La Palma – Spain : The eruption at La Palma continued during 29 September-5 October, characterized by Strombolian explosions, lava fountaining from multiple vents, lava flows, and daily ash emissions. Seismicity continued to be elevated with earthquakes located mainly 10-15 km deep (though some were 25-40 km deep) in the same area where the swarm first began on 11 September; dozens of events were felt by residents. Within the first eight days of the eruption, 21-27 September, an estimated 50 million cubic meters of material had been erupted. Just before midnight on 28 September the lava reached the ocean, producing a steam-and-gas plume; within 45 minutes the lava created a 50-m-high delta. The sulfur dioxide flux was as high as 16,760 tons per day. On 29 September the PEVOLCA (Plan de Emergencias Volcánicas de Canarias) steering committee restated that the 2.5 km and maritime exclusion zones around the vents and ocean entry, respectively, remained in effect; residents were periodically allowed to collect belongings and care for animals and crops. The lava covered almost 4.8 square kilometers, burying or damaging 744 buildings. There were 185 evacuees in a local hotel. Ash plumes continued to rise from the active vents, and IGN noted a decrease in plume altitude to 3.5 km (11,500 ft) a.s.l. on 29 September and then a rise to 5 km (16,400 ft) a.s.l. the next day. Lava continued flowing to the sea along the same path. The lava delta had grown three times in size by 30 September to an estimated 0.17 square kilometers; the furthest edge of the delta was 450 m from the coast, it had spread laterally 600-800 m, and was as thick as 24 m. PEVOLCA lifted access restrictions for residents of Tazacorte, San Borondón, Marina Alta, Marina Baja, and La Condesa (nearly 4,000 people); they had previously been warned to stay indoors to minimize coming into contact with potentially toxic gas plumes generated from the ocean entry. Restrictions for other residents living near the margins of the flows were also lifted. Two vents opened about 600 m NW of the main cone on 1 October and within two days had formed small cones. Lava from the vents traveled W and joined the main flow field downslope. The lava delta had extended 540 m from the coastline. Ash plumes rose to 3-5 km a.s.l. and drifted S on 2 October, and sulfur dioxide emissions were 3,401 tons per day. By 3 October an estimated 946 houses had been completely demolished and 128 had been partially damaged. The width of the flow field was a maximum of 1,250 m and lava tubes were identified in satellite images. The lava delta had developed four lobes being fed by multiple flows and had an estimated area of 0.32 square kilometers. In the afternoon the frequency and intensity of explosive activity increased and bombs were ejected as far as 800 m. Lava fountains rose hundreds of meters and ash plumes rose as high as 4.5 km (14,800 ft) a.s.l. The sulfur dioxide emission rate reached 16,000 tons per day. During 1900-1945 one of the new cones collapsed, which allowed the inner lava lake to spill out, sending flows downslope carrying blocks from the destroyed portion of the cone. Ash plumes rose as high as 4.5 km a.s.l. and explosions ejected bombs on 5 October according to a news report. Some explosions produced dense black plumes that billowed as they rose above the vent.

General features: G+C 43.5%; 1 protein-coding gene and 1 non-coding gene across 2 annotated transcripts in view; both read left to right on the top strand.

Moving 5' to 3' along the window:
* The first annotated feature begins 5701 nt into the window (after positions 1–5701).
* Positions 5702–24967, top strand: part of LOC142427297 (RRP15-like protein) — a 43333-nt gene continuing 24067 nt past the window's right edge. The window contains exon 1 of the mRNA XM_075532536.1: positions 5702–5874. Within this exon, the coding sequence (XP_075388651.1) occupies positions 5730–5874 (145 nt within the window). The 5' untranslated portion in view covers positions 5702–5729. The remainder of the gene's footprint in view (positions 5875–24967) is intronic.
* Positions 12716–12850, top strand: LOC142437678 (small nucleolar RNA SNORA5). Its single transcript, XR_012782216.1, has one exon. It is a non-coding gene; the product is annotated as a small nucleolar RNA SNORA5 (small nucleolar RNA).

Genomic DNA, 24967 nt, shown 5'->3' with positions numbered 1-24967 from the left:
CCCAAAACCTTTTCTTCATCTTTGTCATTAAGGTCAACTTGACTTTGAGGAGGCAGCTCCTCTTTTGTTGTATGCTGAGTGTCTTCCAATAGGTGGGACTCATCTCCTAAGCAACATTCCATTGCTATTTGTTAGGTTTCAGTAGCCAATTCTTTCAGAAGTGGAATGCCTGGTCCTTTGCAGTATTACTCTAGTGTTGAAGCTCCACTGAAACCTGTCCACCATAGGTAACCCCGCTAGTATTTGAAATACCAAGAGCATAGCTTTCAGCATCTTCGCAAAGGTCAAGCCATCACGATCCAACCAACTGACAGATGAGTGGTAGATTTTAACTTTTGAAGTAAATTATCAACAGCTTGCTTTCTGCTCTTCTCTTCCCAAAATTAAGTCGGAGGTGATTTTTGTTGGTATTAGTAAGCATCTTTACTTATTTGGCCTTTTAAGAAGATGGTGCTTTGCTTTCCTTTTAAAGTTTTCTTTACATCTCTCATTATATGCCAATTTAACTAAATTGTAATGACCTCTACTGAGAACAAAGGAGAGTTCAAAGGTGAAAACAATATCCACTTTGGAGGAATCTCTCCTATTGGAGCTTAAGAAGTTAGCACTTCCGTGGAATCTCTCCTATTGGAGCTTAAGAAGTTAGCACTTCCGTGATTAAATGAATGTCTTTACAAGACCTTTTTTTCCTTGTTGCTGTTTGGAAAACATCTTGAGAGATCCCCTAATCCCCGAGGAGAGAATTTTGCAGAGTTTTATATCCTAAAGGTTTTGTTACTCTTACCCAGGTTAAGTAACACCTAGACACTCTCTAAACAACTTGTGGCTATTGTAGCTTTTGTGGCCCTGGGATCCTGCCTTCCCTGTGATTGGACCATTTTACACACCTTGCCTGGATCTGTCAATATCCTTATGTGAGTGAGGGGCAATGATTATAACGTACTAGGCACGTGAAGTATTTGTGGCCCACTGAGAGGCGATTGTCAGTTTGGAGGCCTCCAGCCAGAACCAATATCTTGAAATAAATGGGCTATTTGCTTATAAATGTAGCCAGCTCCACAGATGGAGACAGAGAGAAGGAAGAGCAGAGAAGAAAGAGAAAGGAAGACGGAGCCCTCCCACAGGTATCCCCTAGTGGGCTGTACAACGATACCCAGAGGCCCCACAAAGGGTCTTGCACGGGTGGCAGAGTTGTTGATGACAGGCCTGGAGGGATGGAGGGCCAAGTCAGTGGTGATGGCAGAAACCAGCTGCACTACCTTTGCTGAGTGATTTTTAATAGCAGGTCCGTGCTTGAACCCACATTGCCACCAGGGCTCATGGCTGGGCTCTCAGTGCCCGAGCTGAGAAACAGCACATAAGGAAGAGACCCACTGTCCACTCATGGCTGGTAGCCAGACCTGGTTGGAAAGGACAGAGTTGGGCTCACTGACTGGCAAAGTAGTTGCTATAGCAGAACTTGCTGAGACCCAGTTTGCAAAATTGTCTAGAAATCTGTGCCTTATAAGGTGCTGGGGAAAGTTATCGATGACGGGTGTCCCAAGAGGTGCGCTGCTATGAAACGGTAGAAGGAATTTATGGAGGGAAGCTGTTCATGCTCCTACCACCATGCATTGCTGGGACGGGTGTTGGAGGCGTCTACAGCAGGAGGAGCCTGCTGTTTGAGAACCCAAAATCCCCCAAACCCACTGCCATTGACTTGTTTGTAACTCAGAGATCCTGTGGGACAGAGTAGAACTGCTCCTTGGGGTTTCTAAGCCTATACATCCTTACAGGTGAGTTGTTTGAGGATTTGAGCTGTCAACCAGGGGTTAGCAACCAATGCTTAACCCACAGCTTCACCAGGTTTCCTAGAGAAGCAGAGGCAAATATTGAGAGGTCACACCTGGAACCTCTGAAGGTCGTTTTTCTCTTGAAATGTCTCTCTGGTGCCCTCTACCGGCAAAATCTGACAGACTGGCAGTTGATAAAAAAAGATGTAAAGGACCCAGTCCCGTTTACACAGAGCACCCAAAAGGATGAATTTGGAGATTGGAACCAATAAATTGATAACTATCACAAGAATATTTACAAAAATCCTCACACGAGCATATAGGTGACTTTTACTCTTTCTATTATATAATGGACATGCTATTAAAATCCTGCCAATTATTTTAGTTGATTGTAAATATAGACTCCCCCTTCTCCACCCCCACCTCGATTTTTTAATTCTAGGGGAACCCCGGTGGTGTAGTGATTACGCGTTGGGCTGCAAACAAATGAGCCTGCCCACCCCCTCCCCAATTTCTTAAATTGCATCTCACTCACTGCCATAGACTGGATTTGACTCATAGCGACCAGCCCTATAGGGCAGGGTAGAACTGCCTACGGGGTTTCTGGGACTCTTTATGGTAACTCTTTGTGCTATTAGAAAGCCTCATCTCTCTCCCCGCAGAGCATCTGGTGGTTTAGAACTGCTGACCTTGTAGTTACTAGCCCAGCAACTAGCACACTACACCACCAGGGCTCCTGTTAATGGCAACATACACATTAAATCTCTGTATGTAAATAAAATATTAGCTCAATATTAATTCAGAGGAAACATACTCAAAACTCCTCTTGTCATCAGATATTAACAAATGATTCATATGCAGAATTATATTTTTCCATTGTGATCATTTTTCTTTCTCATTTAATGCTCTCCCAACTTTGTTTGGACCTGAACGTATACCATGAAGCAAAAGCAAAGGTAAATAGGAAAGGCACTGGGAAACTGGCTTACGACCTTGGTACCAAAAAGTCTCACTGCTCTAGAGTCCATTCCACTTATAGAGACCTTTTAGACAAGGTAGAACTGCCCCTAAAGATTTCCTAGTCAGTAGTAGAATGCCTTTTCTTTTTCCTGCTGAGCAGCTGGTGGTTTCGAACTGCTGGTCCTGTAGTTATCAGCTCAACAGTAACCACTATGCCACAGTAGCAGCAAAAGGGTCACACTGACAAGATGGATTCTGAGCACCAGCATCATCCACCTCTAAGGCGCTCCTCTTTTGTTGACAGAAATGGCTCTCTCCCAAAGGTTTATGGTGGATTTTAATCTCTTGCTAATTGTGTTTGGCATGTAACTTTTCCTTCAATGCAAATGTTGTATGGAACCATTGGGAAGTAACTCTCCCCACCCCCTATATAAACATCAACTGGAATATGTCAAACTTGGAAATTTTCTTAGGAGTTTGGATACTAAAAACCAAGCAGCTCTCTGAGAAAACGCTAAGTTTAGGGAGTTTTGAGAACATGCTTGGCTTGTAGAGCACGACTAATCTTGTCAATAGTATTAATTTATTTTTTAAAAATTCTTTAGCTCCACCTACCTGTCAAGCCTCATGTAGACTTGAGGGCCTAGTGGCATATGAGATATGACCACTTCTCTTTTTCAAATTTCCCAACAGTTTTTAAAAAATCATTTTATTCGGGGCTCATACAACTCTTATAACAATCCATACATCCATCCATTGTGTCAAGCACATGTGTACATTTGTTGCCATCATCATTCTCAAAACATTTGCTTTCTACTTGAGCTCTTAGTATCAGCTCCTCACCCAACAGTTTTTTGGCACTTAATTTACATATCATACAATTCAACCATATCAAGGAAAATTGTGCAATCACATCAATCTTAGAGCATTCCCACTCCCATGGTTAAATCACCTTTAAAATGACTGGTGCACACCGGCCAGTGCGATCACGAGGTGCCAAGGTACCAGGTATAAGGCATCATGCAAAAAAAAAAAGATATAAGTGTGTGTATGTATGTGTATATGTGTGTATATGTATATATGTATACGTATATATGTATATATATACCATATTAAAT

Nyiragongo – DR Congo : According to a news article the scientific director of GVO stated that lava had returned to Nyiragongo’s crater on 18 September. Notable thermal anomalies were visible in Sentinel satellite images on 29 September and 4 October.

Vulcano – Aeolian Islands (Italy) : INGV reported that hydrothermal activity at Vulcano increased in July, and notably more in September. Specifically, temperatures of the fumaroles on the crater rim and on the inner flank had increased along with the amounts of carbon dioxide and sulfur dioxide in the emissions. The highest temperature of 340 degrees Celsius was along the rim. The temperature and salinity of groundwater measured near the base of La Fossa cone were both elevated, and outgassing from ground sites was noted. On 13 September the seismic network detected a significant increase in microseismcity linked to hydrothermal processes. Additionally, very-long-period events were also recorded for the first time in 15 years when instrumentation able to detect the signals was installed. Deformation on the N side of the cone was first identified in mid-August and totaled 1 cm of uplift by mid-September. The report stated that new seismic stations and instruments to measure carbon dioxide emissions had been added to the monitoring network, and a thermal camera pointing at the fumarolic field was planned.